I’ve been out of touch recently, lavishing in the brief respite from the buzzing schedule of my normal life. My family and I have seen a few sights, visited with grandparents, attended a reunion and just relaxed. I’ve enjoyed basking in the sun by the pool with a favorite book (that I’m reading for fun, not research), the air permeated by the familiar scent of sunscreen while my kids swim with their friends. I’ve enjoyed taking my girls to the mall where we can walk and talk, have lunch and window shop. And of course lots of giggling over boys—I do live with two teenage girls after all. For me, a family vacation allows time to unwind and reconnect with each other without the day-to-day distractions of home life.
During the school year I’m all about schedules. Who has to be where? Soccer, field hockey, volleyball, basketball, track, chorus, cello, friends, doctor’s appointments, dental appointments, sleepovers, and then some…Whew, it makes me tired just writing it. 🙂 We all have these scheduling drains on our lives and we all know how hard it is to find time to write, but have you ever considered the story inspiration that surrounds you everyday while you’re going about your normal routine?
It might be the next table’s conversation while you’re at lunch or someone standing in line with you at your local coffee shop, a teacher or coach at your child’s school or the receptionist at your pediatrician’s office. You know how it happens, you’re standing there minding your own business, and suddenly, someone does or says something outrageous or hilarious or poignant and the next thing you know, a story or character idea flashes in your head. You stand there thinking, I so need to put that in a book. It’s an A-ha moment in which your universe suddenly makes sense, at least the one you have built in your story.
Earlier this month we attended my husband’s 25-year high school reunion and I have to say inspiration abounded. Fortunately, most of the attendees had moved on from being the ‘nerd’ or the ‘cheerleader’ to just being people with jobs and lives with bigger things to worry about than who’s going out with whom and what kind of car they drive. But how could I not zero in on the stereotypical ‘obnoxious jock’ that spent his high school years making everyone else’s life miserable. The poor man is 43 and spent his evening reminiscing over his “glory days” of giving wedgies in the locker room and proving that he continues to be a foul mouthed jerk by screaming, “Nipples” when the photographer was taking a group picture.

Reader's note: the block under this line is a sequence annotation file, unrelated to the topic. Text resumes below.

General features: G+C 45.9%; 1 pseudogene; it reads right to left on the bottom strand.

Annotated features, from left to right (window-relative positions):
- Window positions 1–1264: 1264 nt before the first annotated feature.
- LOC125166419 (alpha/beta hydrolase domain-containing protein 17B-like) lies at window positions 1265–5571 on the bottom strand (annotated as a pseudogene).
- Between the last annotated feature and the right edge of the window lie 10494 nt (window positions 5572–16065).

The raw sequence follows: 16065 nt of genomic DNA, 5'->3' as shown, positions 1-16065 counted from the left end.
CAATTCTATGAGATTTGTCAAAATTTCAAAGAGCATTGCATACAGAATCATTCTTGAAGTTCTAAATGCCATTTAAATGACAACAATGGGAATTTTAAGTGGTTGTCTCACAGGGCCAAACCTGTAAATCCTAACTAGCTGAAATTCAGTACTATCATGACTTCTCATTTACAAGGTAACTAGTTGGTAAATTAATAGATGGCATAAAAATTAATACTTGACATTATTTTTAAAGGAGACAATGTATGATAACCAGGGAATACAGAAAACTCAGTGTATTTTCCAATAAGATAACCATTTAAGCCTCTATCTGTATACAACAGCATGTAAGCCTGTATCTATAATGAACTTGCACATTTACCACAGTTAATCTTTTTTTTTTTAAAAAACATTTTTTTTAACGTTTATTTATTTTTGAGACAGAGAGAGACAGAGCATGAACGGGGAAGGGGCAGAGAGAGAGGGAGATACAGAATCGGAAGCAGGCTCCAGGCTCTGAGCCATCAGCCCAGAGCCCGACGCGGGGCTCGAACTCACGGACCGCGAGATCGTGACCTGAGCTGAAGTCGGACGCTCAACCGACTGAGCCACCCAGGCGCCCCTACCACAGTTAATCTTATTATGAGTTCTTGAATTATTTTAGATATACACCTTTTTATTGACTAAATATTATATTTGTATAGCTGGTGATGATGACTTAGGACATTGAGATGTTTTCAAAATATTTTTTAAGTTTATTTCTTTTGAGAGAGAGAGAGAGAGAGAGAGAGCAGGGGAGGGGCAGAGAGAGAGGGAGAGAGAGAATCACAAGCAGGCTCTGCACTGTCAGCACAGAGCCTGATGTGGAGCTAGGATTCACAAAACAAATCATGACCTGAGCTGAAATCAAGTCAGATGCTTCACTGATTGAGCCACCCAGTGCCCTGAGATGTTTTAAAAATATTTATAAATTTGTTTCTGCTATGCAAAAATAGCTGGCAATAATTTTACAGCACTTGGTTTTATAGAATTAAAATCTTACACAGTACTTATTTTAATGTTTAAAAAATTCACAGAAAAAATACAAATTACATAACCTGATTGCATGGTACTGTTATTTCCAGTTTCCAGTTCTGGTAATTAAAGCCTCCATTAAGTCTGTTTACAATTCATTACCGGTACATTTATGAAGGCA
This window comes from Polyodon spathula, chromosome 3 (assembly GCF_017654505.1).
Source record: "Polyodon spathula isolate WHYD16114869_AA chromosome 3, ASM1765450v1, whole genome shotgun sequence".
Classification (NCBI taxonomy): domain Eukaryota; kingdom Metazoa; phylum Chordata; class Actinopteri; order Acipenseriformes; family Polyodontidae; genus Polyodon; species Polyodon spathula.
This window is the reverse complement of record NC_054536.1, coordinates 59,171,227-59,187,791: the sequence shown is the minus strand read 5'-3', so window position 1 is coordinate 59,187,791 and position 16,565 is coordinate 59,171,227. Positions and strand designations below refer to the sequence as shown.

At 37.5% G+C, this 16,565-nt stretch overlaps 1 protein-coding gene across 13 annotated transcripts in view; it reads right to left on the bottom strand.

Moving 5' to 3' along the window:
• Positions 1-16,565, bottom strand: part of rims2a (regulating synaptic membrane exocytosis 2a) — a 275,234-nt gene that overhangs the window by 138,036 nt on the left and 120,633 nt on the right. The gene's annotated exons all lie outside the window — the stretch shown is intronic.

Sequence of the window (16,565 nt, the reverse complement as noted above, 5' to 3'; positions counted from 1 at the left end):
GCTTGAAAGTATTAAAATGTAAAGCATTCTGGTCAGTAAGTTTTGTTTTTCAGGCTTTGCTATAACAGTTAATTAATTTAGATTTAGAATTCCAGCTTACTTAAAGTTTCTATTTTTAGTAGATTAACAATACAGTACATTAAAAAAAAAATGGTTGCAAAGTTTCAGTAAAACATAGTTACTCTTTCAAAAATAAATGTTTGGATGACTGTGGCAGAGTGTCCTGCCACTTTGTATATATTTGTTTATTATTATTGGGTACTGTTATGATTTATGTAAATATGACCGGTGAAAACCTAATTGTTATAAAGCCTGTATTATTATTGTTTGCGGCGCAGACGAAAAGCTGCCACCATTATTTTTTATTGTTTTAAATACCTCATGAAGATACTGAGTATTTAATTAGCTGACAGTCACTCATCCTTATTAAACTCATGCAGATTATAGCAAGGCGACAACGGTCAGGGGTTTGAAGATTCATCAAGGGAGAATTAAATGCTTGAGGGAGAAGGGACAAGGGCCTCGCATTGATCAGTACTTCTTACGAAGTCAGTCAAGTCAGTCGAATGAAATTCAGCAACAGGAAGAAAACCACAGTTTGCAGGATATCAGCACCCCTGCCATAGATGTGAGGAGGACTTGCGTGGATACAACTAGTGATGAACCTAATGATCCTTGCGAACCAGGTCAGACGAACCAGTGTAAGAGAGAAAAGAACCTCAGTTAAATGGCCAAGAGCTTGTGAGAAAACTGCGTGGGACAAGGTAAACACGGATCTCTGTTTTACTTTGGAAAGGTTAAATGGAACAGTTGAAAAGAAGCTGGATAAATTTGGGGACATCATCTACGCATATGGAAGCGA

Another comical inspiration occurred recently while on a family trip. We stopped at a small roadside diner for lunch and I thought I was going to spew soda through my nose when the lady taking orders turned around and in the worst southern accent you can imagine and shouted across the entire restaurant, “Chicken up! Pluck ‘em and fry ‘em!” I mean honestly, who does that? Well apparently, she does.
So whether it comes in the form of a news article, television, movie or a person on the street little tidbits sneak in and make you think, Wow, what a great idea for a book, or a scene, or a character, or dialog… and the next thing you know your story takes off. Now that I have told you my secrets for story inspiration it’s time for you to check in and share, where do you find your inspiration?
11 thoughts on “Shut Up and Listen”
Great post! I love that moment when, for whatever reason, inspiration just pops into your head and you are off and running. 😉